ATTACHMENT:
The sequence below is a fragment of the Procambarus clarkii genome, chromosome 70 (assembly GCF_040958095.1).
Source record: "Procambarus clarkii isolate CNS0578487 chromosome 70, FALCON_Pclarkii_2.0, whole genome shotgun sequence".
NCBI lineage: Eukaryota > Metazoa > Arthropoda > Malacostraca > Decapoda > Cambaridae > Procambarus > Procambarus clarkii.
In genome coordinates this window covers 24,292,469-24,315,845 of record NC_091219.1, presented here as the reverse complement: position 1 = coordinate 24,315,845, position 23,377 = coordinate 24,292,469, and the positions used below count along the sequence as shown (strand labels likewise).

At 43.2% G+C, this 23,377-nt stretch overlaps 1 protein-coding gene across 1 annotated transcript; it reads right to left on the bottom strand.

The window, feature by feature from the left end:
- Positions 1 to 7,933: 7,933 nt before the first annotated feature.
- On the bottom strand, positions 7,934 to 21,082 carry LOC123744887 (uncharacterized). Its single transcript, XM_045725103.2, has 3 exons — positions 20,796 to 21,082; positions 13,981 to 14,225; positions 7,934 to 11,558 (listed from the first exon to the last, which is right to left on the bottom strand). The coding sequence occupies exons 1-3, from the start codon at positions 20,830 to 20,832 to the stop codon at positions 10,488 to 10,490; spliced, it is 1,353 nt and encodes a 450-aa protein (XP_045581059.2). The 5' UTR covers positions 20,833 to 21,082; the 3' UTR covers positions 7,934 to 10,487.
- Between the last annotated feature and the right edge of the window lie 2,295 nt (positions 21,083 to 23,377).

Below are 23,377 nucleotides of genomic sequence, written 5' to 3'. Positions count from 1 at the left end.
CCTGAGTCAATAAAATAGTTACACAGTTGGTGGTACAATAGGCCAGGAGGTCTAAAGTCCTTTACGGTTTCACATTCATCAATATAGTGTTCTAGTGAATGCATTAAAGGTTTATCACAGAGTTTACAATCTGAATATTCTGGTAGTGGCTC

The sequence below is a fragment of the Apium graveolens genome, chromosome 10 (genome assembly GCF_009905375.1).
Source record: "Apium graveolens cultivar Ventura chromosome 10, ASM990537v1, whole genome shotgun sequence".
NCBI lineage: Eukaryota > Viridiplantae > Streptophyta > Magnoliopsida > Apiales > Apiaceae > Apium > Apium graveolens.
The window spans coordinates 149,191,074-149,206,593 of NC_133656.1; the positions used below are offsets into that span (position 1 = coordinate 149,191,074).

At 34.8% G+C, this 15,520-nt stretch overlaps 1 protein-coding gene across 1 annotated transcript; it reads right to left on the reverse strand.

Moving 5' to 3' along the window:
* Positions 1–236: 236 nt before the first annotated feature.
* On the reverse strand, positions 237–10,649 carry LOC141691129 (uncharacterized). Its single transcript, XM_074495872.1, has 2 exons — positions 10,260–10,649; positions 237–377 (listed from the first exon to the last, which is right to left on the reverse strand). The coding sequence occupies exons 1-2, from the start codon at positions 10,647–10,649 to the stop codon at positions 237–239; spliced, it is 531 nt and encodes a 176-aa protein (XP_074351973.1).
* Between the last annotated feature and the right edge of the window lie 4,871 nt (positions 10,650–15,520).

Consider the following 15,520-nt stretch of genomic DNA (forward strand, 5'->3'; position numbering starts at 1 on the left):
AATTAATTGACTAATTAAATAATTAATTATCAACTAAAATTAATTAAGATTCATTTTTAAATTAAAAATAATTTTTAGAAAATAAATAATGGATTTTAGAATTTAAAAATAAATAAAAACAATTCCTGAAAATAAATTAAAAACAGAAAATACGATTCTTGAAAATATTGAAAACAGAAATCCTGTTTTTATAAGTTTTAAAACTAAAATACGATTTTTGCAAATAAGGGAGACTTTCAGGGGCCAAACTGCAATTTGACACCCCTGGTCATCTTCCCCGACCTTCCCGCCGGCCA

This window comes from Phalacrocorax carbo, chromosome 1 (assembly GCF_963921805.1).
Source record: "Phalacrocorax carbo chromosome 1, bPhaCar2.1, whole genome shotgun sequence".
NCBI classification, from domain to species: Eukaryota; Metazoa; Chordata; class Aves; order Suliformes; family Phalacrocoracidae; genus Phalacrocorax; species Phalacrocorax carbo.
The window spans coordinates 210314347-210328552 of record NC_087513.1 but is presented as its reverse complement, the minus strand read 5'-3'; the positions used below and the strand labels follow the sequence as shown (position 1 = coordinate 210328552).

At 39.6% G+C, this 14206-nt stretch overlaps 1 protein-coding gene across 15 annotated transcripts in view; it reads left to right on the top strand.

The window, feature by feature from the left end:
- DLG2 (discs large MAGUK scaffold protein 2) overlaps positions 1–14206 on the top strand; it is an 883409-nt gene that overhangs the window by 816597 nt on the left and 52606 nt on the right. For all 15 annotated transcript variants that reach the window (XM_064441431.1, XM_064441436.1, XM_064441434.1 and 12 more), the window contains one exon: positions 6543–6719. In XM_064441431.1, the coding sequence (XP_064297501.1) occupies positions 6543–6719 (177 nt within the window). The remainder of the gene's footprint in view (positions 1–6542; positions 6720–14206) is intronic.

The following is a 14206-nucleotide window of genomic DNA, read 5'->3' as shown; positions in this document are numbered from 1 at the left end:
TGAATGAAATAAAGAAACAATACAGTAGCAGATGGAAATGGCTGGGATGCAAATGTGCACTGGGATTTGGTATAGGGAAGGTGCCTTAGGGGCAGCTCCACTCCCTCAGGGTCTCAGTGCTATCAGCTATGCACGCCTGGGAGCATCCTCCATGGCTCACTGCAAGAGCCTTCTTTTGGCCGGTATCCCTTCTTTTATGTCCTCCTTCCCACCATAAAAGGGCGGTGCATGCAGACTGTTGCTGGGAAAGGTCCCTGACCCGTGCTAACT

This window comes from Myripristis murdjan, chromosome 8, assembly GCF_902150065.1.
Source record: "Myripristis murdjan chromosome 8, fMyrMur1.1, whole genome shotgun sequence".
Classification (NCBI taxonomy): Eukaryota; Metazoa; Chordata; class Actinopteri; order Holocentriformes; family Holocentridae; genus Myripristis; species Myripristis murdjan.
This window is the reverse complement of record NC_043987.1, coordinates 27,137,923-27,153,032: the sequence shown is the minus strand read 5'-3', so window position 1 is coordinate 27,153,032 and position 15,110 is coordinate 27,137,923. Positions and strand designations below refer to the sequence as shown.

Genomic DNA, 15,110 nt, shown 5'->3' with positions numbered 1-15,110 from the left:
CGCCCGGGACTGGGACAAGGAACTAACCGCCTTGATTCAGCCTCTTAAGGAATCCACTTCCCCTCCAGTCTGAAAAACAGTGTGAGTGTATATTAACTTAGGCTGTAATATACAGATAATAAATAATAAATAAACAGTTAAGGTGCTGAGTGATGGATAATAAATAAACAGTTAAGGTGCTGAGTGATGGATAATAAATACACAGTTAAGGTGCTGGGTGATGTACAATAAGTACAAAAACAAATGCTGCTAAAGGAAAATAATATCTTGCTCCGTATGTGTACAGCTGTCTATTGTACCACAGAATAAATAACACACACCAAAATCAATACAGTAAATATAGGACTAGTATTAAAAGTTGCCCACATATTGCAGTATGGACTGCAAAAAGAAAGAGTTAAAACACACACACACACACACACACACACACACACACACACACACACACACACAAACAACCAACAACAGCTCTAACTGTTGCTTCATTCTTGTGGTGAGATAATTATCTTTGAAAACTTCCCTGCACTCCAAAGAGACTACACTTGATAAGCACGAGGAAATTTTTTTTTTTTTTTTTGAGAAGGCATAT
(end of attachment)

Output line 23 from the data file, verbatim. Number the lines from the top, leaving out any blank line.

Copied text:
This window comes from Phalacrocorax carbo, chromosome 1 (assembly GCF_963921805.1).